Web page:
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Website Essentials for Small Businesses


Creating a website is daunting. It can also be very humbling. Website Essentials for Small Businesses means a lot of different things to a lot of different people.

From the home page to the links, forms and sub-pages, figuring out what you want on your website is an all-encompassing exercise.

Your developer is supposed to be the ‘expert’ who knows what to do and what you need. Then you have a website designer; she/he is focused on the aesthetics and storytelling.

All of this can take forever (or hopefully no more than 3 months for your sake).
Finally the website is complete. Now what? It takes a lot of time to get to this point but you are certainly not finished.

Here are some steps I’ve outlined for you as checkpoints along the way of website development. Following that, I’ve compiled a to-do list of what needs to happen once the website is completed.

Don’t forget to communicate with your website builder, designer or developer about the follow items throughout the website build process:

  • Step One: Keyword Research
    What are the keywords and keyword phrases associated with your business? In other words, what do people type in to Google for your business name to pop up in search? There are several options available to do a thorough keyword analysis. Tools such as Ahrefs keyword explorer has a price tag, however their 7 day trial is well worth checking out. Google Adwords Keyword Planner is the prime resource for finding out exactly what your customers are keying in to find your website. Once you create a list of keywords and phrases, share it with your website developer to incorporate the words into your website’s content. A big boost to your website’s SEO is having keywords throughout your content.
  • Step Two: User Experience
    How simple is it to understand and navigate the website. Does it load quickly Will customers or website visitors understand how to contact you, purchase product or set up a meeting? Hubspot’s article on the User Experience outlines these 10 tips to simple make the UX better.
  • Step Three: Prominent Call to Action
    Are there simple clear, cut CTA (Call to Action) buttons throughout your home page and contact pages for clients/custoemrs to easily contact you? Is it a one or two step process–fill out a webform then submit, hit a call button on mobile or click an email button to write an email to the business? Checking your CTA on the backend is also a big key to a successful lead generation flow. Who gets the forms, phone calls or emails? Discuss this as a team prior to setting up your CTA’s on the website.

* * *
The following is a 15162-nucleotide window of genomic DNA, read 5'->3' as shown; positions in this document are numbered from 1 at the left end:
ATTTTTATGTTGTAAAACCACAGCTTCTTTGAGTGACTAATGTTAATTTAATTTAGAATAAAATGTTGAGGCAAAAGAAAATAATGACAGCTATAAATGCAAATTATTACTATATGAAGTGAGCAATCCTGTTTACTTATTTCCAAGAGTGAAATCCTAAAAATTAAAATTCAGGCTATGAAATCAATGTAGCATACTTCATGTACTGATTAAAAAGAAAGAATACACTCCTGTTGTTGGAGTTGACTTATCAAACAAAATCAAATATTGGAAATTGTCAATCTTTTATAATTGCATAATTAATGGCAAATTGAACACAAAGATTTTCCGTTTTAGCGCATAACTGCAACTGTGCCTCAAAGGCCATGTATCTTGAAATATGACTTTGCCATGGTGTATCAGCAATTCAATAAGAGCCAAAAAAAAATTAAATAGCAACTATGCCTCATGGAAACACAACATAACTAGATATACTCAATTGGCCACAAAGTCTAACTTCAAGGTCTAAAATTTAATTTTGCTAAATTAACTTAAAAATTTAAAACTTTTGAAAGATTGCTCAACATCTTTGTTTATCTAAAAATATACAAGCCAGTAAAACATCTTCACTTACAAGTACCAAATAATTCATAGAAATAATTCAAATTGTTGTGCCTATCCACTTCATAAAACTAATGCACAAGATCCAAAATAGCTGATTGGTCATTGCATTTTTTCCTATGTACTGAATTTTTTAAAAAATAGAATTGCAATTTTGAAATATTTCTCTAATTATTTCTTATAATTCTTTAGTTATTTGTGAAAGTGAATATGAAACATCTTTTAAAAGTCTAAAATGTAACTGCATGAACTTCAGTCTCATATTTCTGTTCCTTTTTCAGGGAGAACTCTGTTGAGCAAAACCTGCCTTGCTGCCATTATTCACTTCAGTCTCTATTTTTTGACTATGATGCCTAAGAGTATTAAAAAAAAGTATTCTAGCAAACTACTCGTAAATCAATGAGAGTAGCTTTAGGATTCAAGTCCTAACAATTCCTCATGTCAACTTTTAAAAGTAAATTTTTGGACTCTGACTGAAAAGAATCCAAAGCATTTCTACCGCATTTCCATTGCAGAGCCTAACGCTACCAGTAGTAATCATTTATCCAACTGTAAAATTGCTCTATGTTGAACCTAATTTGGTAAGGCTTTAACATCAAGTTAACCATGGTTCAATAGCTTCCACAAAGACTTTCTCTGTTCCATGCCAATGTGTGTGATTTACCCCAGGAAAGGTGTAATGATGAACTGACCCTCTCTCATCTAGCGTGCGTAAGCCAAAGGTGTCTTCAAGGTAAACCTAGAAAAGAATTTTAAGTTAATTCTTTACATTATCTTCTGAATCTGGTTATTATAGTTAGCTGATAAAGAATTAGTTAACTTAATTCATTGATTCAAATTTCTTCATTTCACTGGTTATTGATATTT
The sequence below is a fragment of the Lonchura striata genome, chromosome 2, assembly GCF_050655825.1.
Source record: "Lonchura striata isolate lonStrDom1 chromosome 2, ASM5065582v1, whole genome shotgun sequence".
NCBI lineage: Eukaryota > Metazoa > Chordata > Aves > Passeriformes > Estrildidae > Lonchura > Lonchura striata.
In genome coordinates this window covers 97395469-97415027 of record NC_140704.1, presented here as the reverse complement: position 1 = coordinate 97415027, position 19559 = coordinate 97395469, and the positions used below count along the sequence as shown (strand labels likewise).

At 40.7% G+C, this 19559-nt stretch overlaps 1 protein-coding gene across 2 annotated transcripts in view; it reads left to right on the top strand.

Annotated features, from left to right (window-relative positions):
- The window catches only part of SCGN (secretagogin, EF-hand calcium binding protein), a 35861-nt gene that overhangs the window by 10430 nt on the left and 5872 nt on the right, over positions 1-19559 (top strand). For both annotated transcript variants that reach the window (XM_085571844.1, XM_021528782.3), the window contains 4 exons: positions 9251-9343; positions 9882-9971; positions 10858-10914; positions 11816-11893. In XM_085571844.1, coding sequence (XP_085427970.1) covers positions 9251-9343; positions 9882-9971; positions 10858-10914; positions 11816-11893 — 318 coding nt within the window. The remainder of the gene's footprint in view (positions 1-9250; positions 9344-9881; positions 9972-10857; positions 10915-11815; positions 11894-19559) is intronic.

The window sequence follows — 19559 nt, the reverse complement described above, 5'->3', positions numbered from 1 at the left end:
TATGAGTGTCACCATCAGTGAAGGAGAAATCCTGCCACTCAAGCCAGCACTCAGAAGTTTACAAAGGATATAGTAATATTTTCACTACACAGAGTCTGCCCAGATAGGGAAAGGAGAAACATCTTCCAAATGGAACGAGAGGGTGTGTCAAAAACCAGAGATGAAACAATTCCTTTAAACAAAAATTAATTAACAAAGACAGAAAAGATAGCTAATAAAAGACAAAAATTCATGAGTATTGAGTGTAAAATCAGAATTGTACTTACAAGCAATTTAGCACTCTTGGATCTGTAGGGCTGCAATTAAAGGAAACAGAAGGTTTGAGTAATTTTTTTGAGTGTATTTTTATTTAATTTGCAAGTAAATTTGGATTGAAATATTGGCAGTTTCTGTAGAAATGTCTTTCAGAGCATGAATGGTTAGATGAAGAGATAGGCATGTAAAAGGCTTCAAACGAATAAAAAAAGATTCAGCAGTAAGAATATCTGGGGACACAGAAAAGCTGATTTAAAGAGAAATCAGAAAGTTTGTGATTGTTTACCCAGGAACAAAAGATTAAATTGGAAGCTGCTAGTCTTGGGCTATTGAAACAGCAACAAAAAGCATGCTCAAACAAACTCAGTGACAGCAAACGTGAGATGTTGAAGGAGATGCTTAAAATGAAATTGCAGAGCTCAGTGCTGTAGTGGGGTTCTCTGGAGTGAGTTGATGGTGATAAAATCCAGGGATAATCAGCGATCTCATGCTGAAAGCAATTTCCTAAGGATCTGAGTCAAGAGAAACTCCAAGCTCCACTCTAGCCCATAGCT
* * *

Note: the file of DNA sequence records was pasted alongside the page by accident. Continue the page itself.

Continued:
• Step Four: Attention Grabbing Graphics, Images and Video
    When engaging with your website, do the graphics, images and video shout out to the User? Your branding, logo and color scheme could make a vast difference in how a user interacts with your website. If your colors are subtle, use a contrasting color to make buttons and frames pop. An explainer video on the home page or about page is ideal to showcase your brand and what your business is all about.
  • Step Five: Backlinks and Internal Links
    It’s one of Google’s best friends for finding your website. Backlinks from other websites and Internal links within your website are golden when it comes to the Google Algorithm. Don’t ignore them. Embrace the links.
  • Step Six: Mobile Friendly Site
    Mobile Friendly websites have been another top Google search algorithm key for the past 3 years. Talk to your website developer about Responsive versus Adaptive web design and what would make the most sense for your business. Read more from Google about the UX and What makes a good Mobile website.
  • Step Seven: ADA and GDPR Compliance
    GDPR incorporates strong rules on data protection in the EU, giving people more control over their personal data. The GDPR not only applies to organizations located within the EU but also applies to those located outside of the EU if they offer goods or services to, or monitor the behavior of, EU data subjects. It applies to all companies processing and holding the personal data of data subjects residing in the European Union, regardless of the company’s location. To learn how to become GDPR compliant, click here.

    ADA compliance involves your website and the accessibility for those with disabilities to be able to use your website. There are many updated versions of the ADA for websites, but several points remain clear. For example, the ADA states: “Basic accessibility features in computer operating systems enable some people with low vision to see computer displays by simply adjusting color schemes, contrast settings, and font sizes. Operating systems enable people with limited manual dexterity to move the mouse pointer using key strokes instead of a standard mouse.” Read more here.

Checklist after the website is completed:

  • Spell checks and link checks
  • Submit your Sitemap to Google for Indexing
  • Create and link a Google Analytics account to your website
  • Register your site with Google Search Console
  • Add Keywords, Meta-Descriptions and Alt-Attributes for SEO purposes
  • Test webforms, Site Speed, ADA Compliance and GDPR Compliance

Do you have more feedback for small business website essentials? Contact cheryl@highkeyimpact.com or go to highkeyimpact.com